Many island cities have vulnerable ecosystems, yet island ecosystems also present special challenges for research. Ecological footprint analysis is an effective method of evaluating the ability of island cities to engage in regional ecological sustainable development. This study uses ecological footprint analysis combined with the ArcGIS platform t...
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Islands are often associated with distinct cultures. Although the island polities that formed during the withdrawal of empire frequently brought together various ethnicities, Indigenous governance and claims to cultural distinction have often remained an ideal for such islands and archipelagos. This paper examines the complex causality behind assoc...
Article
This special section seeks to identify what it is that makes islands special as well as to critique the limitations of generalised conceptions of islandness. In recent years, the field of island studies has drawn on critical trends in geography, being particularly influenced by the “relational turn,” the “decolonial turn,” and theories of the Anthr...
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Researchers are increasingly turning to relational approaches to island geography, with special emphasis being placed on archipelagos and land–sea interactions. Islands nevertheless continue to be associated with isolation, peripherality and/or disconnectedness, and fixed links such as bridges and causeways continue to be regarded as factors that d...
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This paper analyses the ancient Maritime Silk Road through a relational island studies approach. Island ports and island cities represented key sites of water-facilitated transport and exchange in the ancient Indian Ocean and South China Sea. Building our analysis upon a historical overview of the ancient Maritime Silk Road from the perspective of...
Chapter
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Islands may be defined by a particular relationship between land and water, but discussions of island development often focus on either land-based activities or on sea-based activities, with little attention to how the terrestrial and marine realms interact. This chapter argues that islands possess a number of spatial characteristics related to coa...
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Overview of politics and policies in Greenland (Kalaallit Nunaat).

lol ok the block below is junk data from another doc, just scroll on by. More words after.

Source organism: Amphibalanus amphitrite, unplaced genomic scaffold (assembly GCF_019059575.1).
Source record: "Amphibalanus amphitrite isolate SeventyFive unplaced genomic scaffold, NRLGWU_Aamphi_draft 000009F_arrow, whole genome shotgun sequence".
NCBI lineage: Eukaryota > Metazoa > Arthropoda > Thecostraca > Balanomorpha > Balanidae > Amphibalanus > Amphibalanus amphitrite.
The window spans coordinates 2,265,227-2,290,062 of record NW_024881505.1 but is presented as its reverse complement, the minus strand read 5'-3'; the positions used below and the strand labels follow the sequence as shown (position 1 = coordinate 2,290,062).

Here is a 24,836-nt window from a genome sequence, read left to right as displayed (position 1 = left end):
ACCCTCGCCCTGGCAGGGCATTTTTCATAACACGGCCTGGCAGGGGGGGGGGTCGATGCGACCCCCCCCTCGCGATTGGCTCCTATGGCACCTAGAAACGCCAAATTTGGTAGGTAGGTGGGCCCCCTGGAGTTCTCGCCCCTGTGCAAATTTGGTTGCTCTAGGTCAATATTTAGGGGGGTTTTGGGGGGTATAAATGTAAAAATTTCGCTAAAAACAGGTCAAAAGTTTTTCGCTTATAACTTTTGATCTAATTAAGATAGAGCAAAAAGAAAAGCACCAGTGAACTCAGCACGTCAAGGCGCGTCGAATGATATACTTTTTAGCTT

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Despite considerable research within the field of island studies, no consensus has yet been reached as to what it is that makes islands special. Around the world, islands and archipelagos are shaped by diverse spatialities and relationalities that make it difficult to identify clear general characteristics of islandness. This paper argues that one...
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This editorial introduction delves into problematic aspects of positionality and publishing ethics related to island and Indigenous issues. Taking its point of departure in Gilley’s paper on ‘The case for colonialism’ and Pöllath’s paper ‘Revisiting island decolonization’, the present paper questions: Whose voices should we listen to when consideri...
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Assessments of both legitimate governmental activity and responsible economic policy tend to be dominated by conceptions developed at the scale of the large state. Nevertheless, large state perspectives on appropriate levels of public spending relative to economic size and appropriate forms of economic activity do not always match the reality of go...
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The island city of Macau, part of China’s Pearl River Delta megacity region, has undergone urban fragmentation, occasioning transport problems and environmental inequalities as well as conditioning future urban development. Land scarcity associated with island spatiality encourages dense and incremental urban expansion, facilitated by coastal land...
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This special thematic section lays the groundwork for the development of island studies in the Sinophone world as well as introduces international scholars to the region’s islands. Papers are included from mainland China, Taiwan, Hong Kong, and Macau. © 2017 – Institute of Island Studies, University of Prince Edward Island, Canada.
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This paper explores conceptions of islands in Ancient and Imperial China. From at least the 3rd Century BCE, mainland Chinese culture regarded islands as sacred, unapproachable fairylands, home to the elixir of immortality. This inspired a trend for voyages in search of mythological sacred islands as well as a landscape architecture trend for const...
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The paper considers Lieyu island from a relational geography perspective, relative to the islands of Kinmen, Xiamen, and Taiwan. Lieyu retains its natural landscape and military heritage in part due to its remote location and military restrictions relative to nearby Kinmen Island. Local politicians harness Lieyu's archipelagic relationality and sen...
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Island studies has developed into an established, interdisciplinary research field. It is important that island studies not only continue deepening its internal theoretical understandings but also reach out to other fields and regions that have received limited attention within island studies. It is also necessary for island studies to grapple with...
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Governments and developers around the globe are exploiting the benefits of island spatiality to sell urban sustainability. Many new-build smart cities, eco-cities, and sustainable cities (‘smart eco-cities’) are constructed on small islands or otherwise bounded from surrounding urban space. Island spatiality presents benefits for selling smart eco-...